WEBINAR: Somewhere Over the Rainbow: Ambient Noise Interferometry as a Real-Time Volcanic Eruption Forecasting Tool

Thursday, April 14, 2022, 2:00pm ET

Please join us for the webinar: Somewhere Over the Rainbow: Ambient Noise Interferometry as a Real-Time Volcanic Eruption Forecasting Tool on Thursday, April 14 at 2:00 PM Eastern.

Register here for this virtual event. After registering, you will receive a confirmation email containing information about joining the webinar.

Presented by: Dr. Ninfa Bennington, Research Geophysicist, U.S. Geological Survey, Hawaiian Volcano Observatory

Abstract: In ambient noise interferometry (ANI), ubiquitous ambient noise signals are capitalized on to probe the subsurface of the Earth for temporal changes in seismic velocity. Previous studies have applied ANI to seismic data recorded at active volcanic systems and have identified volcanic activity such as pre-eruption inflation, eruption onset, and co-eruptive deformation. For this reason, ANI has become a methodology of great interest to volcano observatories worldwide. However, retrospective ANI studies have the advantage of knowing when a particular volcanic event was observed (e.g. onset of an eruption), allowing the investigators to mine that time window of seismic data for changes in seismic velocity that occurred contemporaneously. Previous ANI studies have shown that seasonal variations in the hydrologic cycle cause observable changes in seismic velocity. The amount of annual rainfall, snowpack, and/or snow melt, as well as the exact timing of these events, causes changes in both the amplitude and timing of seasonal velocity changes observed from year-to-year. Thus, in regions of volcanic activity, a grand challenge to using ANI as a forecasting tool lies in determining whether observed changes in a real-time environment are driven by volcanic activity or due solely to other sources (i.e., hydrologic or meteorologic events). Volcanic activity will always occur contemporaneous with seasonal events (e.g. annual rainfall, snowpack, or snow melt). For this reason, ANI determined seismic velocity changes will reflect the confluence of variations in the hydrologic cycle, meteorologic events (if they are occurring), and volcanic activity (if it is occurring). In this study, we develop and test a new forecasting tool, in real-time, at Kilauea volcano, Hawaii. Specifically, we focus on the 2020 and ongoing Kilauea eruptions. Using empirical orthogonal function analysis, we identify when ANI determined changes in seismic velocity at Kīlauea have moved outside of a seasonal trend and are indicative of volcanic activity.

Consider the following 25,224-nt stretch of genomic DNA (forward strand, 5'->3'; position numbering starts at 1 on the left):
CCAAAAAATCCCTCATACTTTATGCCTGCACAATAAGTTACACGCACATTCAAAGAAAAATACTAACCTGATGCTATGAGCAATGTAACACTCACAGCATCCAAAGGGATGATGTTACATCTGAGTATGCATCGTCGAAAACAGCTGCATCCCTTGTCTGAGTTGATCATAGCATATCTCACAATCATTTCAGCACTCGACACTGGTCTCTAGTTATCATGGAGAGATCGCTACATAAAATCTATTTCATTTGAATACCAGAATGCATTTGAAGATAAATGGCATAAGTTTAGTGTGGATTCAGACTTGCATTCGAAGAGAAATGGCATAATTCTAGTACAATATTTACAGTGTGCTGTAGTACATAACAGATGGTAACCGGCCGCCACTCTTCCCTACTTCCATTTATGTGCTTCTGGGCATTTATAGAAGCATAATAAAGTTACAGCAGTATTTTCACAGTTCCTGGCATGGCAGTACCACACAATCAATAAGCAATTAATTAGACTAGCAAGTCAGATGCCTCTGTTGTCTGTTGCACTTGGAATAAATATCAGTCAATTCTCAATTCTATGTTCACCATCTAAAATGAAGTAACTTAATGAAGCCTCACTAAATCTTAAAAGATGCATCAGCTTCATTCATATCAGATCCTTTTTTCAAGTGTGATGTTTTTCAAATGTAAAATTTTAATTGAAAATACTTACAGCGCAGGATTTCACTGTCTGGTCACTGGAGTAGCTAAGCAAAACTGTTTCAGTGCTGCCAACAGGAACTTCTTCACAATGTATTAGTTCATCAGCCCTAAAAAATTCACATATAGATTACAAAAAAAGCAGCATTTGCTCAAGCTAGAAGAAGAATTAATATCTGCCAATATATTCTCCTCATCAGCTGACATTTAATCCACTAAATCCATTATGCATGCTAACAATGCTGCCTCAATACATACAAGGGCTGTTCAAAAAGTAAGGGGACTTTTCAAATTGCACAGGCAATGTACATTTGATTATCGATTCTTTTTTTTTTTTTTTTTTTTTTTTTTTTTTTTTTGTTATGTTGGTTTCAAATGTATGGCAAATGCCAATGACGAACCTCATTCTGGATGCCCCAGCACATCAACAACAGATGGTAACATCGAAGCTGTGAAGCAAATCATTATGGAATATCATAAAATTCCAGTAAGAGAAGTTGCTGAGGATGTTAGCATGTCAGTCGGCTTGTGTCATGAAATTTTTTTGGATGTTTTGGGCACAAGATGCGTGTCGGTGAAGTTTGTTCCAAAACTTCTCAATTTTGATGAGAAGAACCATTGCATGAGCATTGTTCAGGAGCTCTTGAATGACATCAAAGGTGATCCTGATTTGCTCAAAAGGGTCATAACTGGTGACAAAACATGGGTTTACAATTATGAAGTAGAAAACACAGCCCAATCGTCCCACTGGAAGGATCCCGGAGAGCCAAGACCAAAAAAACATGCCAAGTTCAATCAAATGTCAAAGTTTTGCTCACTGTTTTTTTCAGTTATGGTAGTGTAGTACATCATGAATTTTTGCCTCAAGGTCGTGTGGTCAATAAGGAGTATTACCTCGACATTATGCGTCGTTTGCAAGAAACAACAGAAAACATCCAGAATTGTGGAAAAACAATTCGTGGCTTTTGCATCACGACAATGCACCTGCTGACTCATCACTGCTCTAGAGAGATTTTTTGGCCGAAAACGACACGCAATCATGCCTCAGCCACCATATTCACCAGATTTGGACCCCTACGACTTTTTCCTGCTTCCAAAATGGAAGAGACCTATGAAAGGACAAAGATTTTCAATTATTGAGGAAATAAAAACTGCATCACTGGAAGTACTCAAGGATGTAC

All IRIS webinars are archived for later viewing on the IRIS YouTube channel (Webinars playlist).

Any questions? Contact us at webinar@iris.edu.